For saltwater aquarium enthusiasts, the Lionfish, or Pterois as it is more scientifically known, has always held a position of esteem. Its fantastical appearance and outrageous beauty have made it a favorite of the hobbyists for years.
Unfortunately, some of these venomous and predatory fish escaped into the waters of the Caribbean. They have proven to be particularly hardy and are now considered an invasive species that threatens many of the indigenous marine species of the Caribbean as well as those along the eastern seaboard of the United States.
The Pterois genus encompasses nine species of venomous marine fish that are native to the Indian and Pacific Oceans. They are brightly colored as befits their adornment with a spectacular array of poisonous fins and spines. The fish are believed to live for approximately five to seven years but specimens in captivity have survived for over a decade.
Lions are noted predators and feed on everything from small fish to mollusks to each other. Pterois eat their prey whole using a their formidable mouth muscles to draw in a huge quantity of water with the prey. The lionfish themselves have few natural predators, other than themselves, of course.
The fish make a striking display in an aquarium but are not particularly good communal fish. Most usually, they are confined with others of the same species and of approximately the same size. Any divergences from these parameters usually results in one of the lionfish devouring the other.
Pterois were originally imported to the United States as aquarium fish although a small community of Pacific Islanders also considered them a culinary delicacy. The situation remained so until 1992. In that year, s fate would have it, a particularly violent storm, Hurricane Andrew, broke a seaside aquarium and the six lionfish occupants were loosed on the unsuspecting denizens of the Atlantic Ocean off the Florida coast.
Over the following ten years, the lionfish flourished and eventually began to dominate the waters off Florida, Cuba and especially the Bahamas. The lionfish overpopulation became so great that many ichthyologists - people who study fish - had to stop their studies of other species and switch to the lionfish. There were simply no other fish to study.
The problem is that the Pterois are aptly named as lionfish. Like their namesakes, they are voracious predators and will tolerate no competition from other species. The lack of any natural enemies only exacerbates the situation. Even more troublesome is the fact that the last fact is not limited to larger predators. The typical microscopic, marine parasites of the Caribbean also do not have a taste for the lionfish.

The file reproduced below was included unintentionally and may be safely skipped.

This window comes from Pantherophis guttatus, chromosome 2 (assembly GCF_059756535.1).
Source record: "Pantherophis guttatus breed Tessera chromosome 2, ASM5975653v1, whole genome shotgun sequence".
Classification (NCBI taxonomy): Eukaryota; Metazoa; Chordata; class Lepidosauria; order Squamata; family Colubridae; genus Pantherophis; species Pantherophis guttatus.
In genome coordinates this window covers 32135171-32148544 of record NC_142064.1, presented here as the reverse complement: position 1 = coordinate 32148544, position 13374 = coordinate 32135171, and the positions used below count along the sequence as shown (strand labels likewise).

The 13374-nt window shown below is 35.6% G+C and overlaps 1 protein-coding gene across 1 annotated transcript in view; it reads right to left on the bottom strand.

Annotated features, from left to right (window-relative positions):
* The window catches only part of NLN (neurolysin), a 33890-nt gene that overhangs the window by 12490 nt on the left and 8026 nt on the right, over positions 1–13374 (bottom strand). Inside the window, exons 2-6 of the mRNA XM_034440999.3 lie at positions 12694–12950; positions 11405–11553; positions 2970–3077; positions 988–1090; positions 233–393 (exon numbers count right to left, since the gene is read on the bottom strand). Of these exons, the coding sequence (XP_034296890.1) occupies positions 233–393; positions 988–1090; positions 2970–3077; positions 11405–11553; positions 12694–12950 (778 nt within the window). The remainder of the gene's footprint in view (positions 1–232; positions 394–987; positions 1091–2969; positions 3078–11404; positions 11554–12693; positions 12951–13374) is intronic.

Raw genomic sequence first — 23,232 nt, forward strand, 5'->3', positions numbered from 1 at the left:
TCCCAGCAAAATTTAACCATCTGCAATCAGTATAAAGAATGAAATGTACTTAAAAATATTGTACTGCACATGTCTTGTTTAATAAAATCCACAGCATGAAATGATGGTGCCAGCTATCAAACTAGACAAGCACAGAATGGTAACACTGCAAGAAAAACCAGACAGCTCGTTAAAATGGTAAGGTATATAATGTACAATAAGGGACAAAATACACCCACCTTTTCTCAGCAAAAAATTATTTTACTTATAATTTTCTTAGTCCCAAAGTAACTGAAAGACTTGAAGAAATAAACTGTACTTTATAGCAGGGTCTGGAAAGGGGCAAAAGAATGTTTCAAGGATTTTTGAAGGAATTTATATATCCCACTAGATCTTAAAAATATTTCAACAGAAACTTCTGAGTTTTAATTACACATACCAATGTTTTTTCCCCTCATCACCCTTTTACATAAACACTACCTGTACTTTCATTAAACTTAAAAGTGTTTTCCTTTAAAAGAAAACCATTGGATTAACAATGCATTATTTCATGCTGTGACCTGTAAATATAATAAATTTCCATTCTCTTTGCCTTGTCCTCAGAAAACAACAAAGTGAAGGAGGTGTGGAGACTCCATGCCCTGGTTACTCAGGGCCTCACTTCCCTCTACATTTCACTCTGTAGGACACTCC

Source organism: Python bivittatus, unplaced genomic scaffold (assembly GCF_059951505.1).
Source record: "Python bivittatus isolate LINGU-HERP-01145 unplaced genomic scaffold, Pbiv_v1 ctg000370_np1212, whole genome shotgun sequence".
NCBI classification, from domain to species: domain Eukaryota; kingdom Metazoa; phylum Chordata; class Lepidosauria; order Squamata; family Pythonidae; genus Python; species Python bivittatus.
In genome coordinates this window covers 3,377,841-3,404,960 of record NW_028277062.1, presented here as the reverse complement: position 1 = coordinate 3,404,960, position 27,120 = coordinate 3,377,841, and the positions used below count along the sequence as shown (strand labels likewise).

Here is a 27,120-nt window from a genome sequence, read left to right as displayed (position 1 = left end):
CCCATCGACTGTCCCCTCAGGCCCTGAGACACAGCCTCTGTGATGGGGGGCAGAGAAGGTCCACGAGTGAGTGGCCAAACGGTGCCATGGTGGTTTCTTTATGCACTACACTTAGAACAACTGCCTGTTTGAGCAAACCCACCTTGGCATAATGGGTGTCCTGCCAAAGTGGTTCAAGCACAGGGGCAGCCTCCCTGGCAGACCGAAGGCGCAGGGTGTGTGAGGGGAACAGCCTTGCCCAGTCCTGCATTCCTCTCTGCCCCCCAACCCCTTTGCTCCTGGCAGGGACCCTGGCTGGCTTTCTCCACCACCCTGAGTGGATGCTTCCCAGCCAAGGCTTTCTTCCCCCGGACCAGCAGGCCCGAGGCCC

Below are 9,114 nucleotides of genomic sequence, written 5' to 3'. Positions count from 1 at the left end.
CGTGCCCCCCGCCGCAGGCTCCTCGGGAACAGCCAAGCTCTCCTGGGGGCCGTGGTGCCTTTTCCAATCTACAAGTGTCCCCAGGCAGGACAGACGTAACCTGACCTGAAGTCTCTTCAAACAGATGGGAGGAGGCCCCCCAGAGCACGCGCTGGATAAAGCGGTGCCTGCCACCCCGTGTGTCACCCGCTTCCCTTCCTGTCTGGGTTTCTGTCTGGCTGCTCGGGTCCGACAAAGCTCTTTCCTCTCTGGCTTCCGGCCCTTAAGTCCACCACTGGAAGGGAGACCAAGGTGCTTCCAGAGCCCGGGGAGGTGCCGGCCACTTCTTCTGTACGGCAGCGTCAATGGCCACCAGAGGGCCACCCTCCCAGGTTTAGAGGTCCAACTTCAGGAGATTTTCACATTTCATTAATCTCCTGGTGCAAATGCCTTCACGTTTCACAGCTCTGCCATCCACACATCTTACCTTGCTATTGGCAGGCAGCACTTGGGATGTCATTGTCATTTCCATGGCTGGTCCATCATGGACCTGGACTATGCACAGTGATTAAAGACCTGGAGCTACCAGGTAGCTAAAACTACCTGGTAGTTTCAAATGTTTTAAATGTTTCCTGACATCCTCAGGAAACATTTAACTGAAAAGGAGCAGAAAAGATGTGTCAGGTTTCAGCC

Various solutions have been presented. For instance, professional divers are encouraged to spear three to four lionfish on every expedition and the Florida Keys National marine Sanctuary took the unprecedented step of allowing the lionfish to be killed inside the perimeter of its protected territory. It is the only fish, thus far, to be so “honored.” In addition, there is an annual Lionfish Roundup where teams compete to see who can catch the most of the creatures and win a $3000 prize.
Other efforts revolve around the culinary world. While, in Asia, the lionfish is considered a delicacy along the lines of the blowfish, it is not particularly appealing to Westerners. The taste and consistency of the fish is actually quite appealing. In fact, it is quite similar to grouper, but the venomous reputation of the lionfish dissuades many would be gourmets.
Various environmental and governmental organizations are touting the fish as an excellent alternative to other over fished species. In particular, all over the Caribbean, there are incentives for restaurants to include the fish on menus and for fisherman to catch and destroy the fish as well as a public relations campaign to educate the public about the suitability of lionfish in a regular diet.
The only real threat to the lionfish population is predation by man. Unfortunately, the development of a sizable demand is necessary for this fact to solve the problem.
The Current Situation
The lionfish is indeed a hearty fish that preys on almost anything smaller than itself and it has a natural immunity to the marine parasites of the Caribbean. What makes the lionfish an even more dangerous threat to the indigenous marine life is its almost unique ability establish a presence in an open marine environment and then to reproduce on a monthly basis throughout the year. These fish are so creative that one scientist estimates that a full one quarter of a lionfish population would have to be killed every month to just keep the population constant.
The overall lionfish population has made significant inroads into almost every coastal reef area in the Atlantic Ocean from the Bahamas to North Carolina. It has been found as far east as Barbados and since the middle of 2011 has taken up residence off the coast of Louisiana.
The lionfish has demonstrated its ability to devastate a reef in a matter of weeks. Officials from the United States and he Caribbean countries fear that unless eradication efforts are redoubled, the lionfish will cripple many sectors of the fishing industry.
The story of the Pterois, the lionfish, is ultimately one of reversals. Originally loved as a delicacy in its home waters, it was ignored for its beauty. Subsequently, it was illegally fished and brought to the aquariums of the Western world, most notably in the U.S.
Here, it was almost universally shunned as a food fish but was highly treasured for its beauty. Then a twist of fate released it into the wild where its role is due to be reversed again. Its beauty is now the herald of a pestilence and man will look towards his appetite to forestall this environmental crisis. In any event, the lionfish will continue to play his part in the natural order. Its just the way of the ocean.